When a maritime worker dies as a result of an accident on the high seas, their family may be able to file a claim under the Death on the High Seas Act (DOHSA). This federal law allows certain survivors to seek damages for wrongful death, even if the accident took place outside of U.S. territorial waters. To qualify for compensation, you must meet certain criteria outlined in DOHSA. In this post, we’ll explore who can file a claim and what they can expect if they are successful.
What Is the Death on the High Seas Act?
The Death on the High Seas Act (DOHSA) provides recovery for the death of any person caused by a wrongful act or negligence occurring on the high seas beyond 3 miles from the shore of any state. It was passed by Congress in 1920 as a way for families to receive damages for seamen killed in international waters.
What Types of Accidents Are Covered by DOHSA Claims?
The Death on the High Seas Act may apply to any maritime accident that results in wrongful death, such as vessel sinking, cruise-ship accidents and even airline disasters at sea. Claims may be based on unseaworthiness, as vessel owners have a duty to provide a “seaworthy” vessel, one that is reasonably fit for its intended use. This duty extends to all parts of the vessel, including its crew; thus, unfit crew members constitute an unseaworthy condition and can be the basis of a claim.
Other claims may be based on negligence and/or improper judgment by the vessel owner, including the failure to follow safety procedures or the failure to provide the appropriate medical care. The key point for any claim made under DOHSA is that the death was due to negligence by the vessel owner, employer, or a crew member.
Who Is Eligible to File a Claim Under the Death on the High Seas Act?
When it was initially enacted, the Death on the High Seas Act limited damages to spouses, children and dependent family members of the deceased seaman. However, the act has been amended over the years. Today, the family members who may be eligible to file a DOHSA claim are:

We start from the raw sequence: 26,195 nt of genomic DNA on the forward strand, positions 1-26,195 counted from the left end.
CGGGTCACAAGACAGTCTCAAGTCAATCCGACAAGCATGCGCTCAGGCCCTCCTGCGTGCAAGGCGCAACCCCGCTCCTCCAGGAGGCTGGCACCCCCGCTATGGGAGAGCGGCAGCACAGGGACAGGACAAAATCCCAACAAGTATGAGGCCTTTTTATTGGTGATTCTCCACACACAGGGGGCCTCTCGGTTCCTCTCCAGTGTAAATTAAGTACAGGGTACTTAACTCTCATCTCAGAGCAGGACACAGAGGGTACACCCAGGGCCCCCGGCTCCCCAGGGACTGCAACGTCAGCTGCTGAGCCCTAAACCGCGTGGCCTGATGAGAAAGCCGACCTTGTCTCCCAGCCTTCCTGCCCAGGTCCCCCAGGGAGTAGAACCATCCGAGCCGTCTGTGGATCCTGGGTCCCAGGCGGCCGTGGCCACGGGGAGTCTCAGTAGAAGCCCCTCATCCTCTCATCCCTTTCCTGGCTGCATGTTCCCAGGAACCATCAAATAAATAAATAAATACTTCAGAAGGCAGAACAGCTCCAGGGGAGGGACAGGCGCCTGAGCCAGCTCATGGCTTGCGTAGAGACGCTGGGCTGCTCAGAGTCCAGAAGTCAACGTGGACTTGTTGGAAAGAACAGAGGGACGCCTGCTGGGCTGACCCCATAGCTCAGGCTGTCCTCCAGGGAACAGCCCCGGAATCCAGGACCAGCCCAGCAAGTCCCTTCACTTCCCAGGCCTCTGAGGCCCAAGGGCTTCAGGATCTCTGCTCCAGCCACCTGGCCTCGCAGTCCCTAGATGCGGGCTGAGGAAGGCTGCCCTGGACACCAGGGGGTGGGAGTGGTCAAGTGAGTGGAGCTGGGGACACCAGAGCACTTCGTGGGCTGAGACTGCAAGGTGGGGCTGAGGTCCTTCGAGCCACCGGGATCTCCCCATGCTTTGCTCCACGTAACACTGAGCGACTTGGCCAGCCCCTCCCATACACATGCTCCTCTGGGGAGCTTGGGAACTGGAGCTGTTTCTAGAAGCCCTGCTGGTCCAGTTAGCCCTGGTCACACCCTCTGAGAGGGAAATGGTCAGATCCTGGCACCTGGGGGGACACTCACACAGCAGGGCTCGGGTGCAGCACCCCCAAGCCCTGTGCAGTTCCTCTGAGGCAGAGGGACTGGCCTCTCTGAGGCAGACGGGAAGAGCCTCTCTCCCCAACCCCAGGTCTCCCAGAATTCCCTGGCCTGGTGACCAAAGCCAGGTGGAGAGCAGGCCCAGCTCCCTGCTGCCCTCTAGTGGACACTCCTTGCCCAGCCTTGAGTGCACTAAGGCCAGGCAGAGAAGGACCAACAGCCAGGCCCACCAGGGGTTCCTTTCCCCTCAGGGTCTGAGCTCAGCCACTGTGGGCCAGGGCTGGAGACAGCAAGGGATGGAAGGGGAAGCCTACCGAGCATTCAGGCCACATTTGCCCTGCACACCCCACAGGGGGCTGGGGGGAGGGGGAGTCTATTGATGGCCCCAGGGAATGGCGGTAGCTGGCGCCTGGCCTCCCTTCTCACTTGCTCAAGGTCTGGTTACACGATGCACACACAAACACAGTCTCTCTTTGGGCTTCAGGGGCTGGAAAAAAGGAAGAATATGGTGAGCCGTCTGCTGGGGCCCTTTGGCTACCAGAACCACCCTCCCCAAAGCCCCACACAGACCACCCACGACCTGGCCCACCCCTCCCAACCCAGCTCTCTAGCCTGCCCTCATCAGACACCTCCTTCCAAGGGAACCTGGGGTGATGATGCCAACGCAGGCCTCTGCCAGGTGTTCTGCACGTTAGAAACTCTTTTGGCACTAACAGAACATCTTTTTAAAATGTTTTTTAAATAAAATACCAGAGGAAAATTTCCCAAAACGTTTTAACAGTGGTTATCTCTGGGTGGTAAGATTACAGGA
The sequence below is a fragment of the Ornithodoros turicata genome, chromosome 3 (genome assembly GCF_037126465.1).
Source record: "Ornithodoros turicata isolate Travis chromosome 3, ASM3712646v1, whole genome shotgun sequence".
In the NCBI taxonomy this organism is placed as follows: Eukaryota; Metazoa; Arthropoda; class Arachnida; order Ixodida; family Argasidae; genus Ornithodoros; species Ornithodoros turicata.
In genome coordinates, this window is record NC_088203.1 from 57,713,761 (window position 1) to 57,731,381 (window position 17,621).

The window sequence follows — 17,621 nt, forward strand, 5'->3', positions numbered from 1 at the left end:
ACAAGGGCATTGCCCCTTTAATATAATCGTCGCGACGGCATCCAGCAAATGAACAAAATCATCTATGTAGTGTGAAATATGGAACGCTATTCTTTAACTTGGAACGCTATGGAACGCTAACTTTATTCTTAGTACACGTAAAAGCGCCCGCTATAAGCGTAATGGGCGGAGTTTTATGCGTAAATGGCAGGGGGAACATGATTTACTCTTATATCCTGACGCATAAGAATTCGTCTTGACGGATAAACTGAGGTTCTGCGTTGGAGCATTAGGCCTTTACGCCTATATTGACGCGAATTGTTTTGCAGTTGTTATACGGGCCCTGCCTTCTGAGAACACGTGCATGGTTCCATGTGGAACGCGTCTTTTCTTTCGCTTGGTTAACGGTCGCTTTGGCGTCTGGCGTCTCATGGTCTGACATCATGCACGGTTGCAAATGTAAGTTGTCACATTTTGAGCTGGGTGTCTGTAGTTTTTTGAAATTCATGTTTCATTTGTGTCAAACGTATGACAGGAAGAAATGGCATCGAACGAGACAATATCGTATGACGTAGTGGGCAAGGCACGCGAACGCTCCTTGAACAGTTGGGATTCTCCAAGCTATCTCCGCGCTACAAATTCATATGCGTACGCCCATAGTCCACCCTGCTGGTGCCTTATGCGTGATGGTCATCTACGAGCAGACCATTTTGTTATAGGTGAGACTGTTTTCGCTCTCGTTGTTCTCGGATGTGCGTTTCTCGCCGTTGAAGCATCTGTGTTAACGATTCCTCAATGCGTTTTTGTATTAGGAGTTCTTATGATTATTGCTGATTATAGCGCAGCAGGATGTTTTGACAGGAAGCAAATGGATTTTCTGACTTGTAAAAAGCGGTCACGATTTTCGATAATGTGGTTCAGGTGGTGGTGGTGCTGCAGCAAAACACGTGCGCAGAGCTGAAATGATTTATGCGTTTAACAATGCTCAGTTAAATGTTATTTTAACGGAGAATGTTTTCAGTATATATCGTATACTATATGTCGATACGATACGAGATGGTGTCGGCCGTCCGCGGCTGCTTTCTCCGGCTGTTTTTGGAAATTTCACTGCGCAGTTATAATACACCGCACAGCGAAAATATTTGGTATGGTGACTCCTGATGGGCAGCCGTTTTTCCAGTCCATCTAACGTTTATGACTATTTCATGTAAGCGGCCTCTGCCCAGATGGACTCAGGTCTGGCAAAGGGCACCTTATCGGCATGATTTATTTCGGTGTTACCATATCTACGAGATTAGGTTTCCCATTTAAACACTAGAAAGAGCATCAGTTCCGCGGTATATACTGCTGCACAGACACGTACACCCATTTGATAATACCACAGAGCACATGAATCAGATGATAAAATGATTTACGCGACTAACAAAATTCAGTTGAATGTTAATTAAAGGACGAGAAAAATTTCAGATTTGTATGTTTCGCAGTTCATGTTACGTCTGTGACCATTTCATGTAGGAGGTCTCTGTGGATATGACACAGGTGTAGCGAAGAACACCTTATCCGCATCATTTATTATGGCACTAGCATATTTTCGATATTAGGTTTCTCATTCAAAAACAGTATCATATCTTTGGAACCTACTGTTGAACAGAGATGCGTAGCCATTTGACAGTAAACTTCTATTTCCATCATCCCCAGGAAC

- Dependent family members
What Damages Can Be Recovered Under DOHSA?
The damages that may be recovered under DOHSA are limited to pecuniary damages. This means that you can only recover damages that have a monetary value, such as:
- Loss of financial support
- Loss of nurture and guidance (i.e. the financial equivalent to the guidance and support a child would have received from a parent)
- Loss of inheritance
- The value of household services (i.e. cooking, cleaning, home maintenance)
- Funeral expenses
The act does not allow for the collection of damages associated with loved ones’ grief, mental anguish, or the loss of consortium (i.e. love and affection).
Frequently Asked Questions About Claims Under the Death on the High Seas Act
No. The Death on the High Seas Act applies to any maritime worker who dies as a result of an accident on the high seas, regardless of whether they qualify as a Jones Act seaman.
Yes. The general rule is that a DOHSA claim must be filed within 3 years of the date of death, but there are some exceptions to this rule. For example, if the personal representative of the estate did not learn of the death until after the 3-year period had expired, then the claim may still be valid.
It is important to speak with an experienced maritime attorney as soon as possible after the death of a loved one to ensure that your claim is filed within the appropriate time period.
The Death on the High Seas Act applies to any death that occurs on the high seas beyond 3 miles from the shore of any state, regardless of the nationality of the vessel. Thus, if a person dies while on a foreign vessel that is more than 3 miles from shore, their family may still be able to file a DOHSA claim.
Speak to a Maritime Attorney Today
If you have lost a loved one while working at sea, you may be entitled to compensation. For more details and for a free legal consultation, please contact the experienced Louisiana offshore injury attorneys at Lambert Zainey Smith & Soso, PLC. Lambert Zainey Smith & Sos, PLC is committed to fighting for the rights of grieving families in the wake of these tragic offshore accidents.